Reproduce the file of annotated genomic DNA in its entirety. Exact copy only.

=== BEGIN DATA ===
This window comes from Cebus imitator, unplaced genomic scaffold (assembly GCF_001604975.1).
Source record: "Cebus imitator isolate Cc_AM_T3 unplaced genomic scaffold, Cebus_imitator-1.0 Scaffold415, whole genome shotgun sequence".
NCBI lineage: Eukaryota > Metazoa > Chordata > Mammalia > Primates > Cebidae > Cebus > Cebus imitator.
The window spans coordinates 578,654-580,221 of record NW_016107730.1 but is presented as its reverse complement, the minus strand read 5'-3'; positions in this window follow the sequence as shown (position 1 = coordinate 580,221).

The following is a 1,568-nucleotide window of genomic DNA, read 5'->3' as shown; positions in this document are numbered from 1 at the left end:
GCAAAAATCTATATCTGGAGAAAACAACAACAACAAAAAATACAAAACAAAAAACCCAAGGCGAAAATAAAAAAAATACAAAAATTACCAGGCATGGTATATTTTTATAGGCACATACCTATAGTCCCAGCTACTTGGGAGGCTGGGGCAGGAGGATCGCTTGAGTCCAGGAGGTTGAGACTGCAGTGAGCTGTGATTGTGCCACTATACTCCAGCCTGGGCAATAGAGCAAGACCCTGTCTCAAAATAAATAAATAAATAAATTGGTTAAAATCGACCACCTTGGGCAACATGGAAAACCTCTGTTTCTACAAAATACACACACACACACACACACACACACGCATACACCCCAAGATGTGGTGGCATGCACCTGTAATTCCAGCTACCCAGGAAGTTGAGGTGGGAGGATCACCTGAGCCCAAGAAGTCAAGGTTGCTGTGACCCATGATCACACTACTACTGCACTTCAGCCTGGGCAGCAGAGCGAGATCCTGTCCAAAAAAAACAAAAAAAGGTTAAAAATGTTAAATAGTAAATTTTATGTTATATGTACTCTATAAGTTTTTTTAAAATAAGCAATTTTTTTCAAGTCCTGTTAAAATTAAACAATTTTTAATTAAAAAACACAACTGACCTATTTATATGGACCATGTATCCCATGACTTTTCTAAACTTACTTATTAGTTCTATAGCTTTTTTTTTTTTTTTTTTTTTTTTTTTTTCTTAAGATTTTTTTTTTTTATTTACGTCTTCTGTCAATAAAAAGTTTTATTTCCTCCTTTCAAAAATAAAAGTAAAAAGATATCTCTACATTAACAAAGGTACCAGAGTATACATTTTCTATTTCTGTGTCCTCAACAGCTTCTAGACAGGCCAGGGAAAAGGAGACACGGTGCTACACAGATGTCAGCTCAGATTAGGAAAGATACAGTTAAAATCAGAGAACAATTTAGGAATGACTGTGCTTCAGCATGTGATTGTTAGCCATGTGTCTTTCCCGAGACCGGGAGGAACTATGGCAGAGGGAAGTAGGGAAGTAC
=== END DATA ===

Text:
This window comes from Cebus imitator, unplaced genomic scaffold (assembly GCF_001604975.1).
Source record: "Cebus imitator isolate Cc_AM_T3 unplaced genomic scaffold, Cebus_imitator-1.0 Scaffold415, whole genome shotgun sequence".
NCBI lineage: Eukaryota > Metazoa > Chordata > Mammalia > Primates > Cebidae > Cebus > Cebus imitator.
The window spans coordinates 578,654-580,221 of record NW_016107730.1 but is presented as its reverse complement, the minus strand read 5'-3'; positions in this window follow the sequence as shown (position 1 = coordinate 580,221).

The following is a 1,568-nucleotide window of genomic DNA, read 5'->3' as shown; positions in this document are numbered from 1 at the left end:
GCAAAAATCTATATCTGGAGAAAACAACAACAACAAAAAATACAAAACAAAAAACCCAAGGCGAAAATAAAAAAAATACAAAAATTACCAGGCATGGTATATTTTTATAGGCACATACCTATAGTCCCAGCTACTTGGGAGGCTGGGGCAGGAGGATCGCTTGAGTCCAGGAGGTTGAGACTGCAGTGAGCTGTGATTGTGCCACTATACTCCAGCCTGGGCAATAGAGCAAGACCCTGTCTCAAAATAAATAAATAAATAAATTGGTTAAAATCGACCACCTTGGGCAACATGGAAAACCTCTGTTTCTACAAAATACACACACACACACACACACACACACGCATACACCCCAAGATGTGGTGGCATGCACCTGTAATTCCAGCTACCCAGGAAGTTGAGGTGGGAGGATCACCTGAGCCCAAGAAGTCAAGGTTGCTGTGACCCATGATCACACTACTACTGCACTTCAGCCTGGGCAGCAGAGCGAGATCCTGTCCAAAAAAAACAAAAAAAGGTTAAAAATGTTAAATAGTAAATTTTATGTTATATGTACTCTATAAGTTTTTTTAAAATAAGCAATTTTTTTCAAGTCCTGTTAAAATTAAACAATTTTTAATTAAAAAACACAACTGACCTATTTATATGGACCATGTATCCCATGACTTTTCTAAACTTACTTATTAGTTCTATAGCTTTTTTTTTTTTTTTTTTTTTTTTTTTTTCTTAAGATTTTTTTTTTTTATTTACGTCTTCTGTCAATAAAAAGTTTTATTTCCTCCTTTCAAAAATAAAAGTAAAAAGATATCTCTACATTAACAAAGGTACCAGAGTATACATTTTCTATTTCTGTGTCCTCAACAGCTTCTAGACAGGCCAGGGAAAAGGAGACACGGTGCTACACAGATGTCAGCTCAGATTAGGAAAGATACAGTTAAAATCAGAGAACAATTTAGGAATGACTGTGCTTCAGCATGTGATTGTTAGCCATGTGTCTTTCCCGAGACCGGGAGGAACTATGGCAGAGGGAAGTAGGGAAGTAC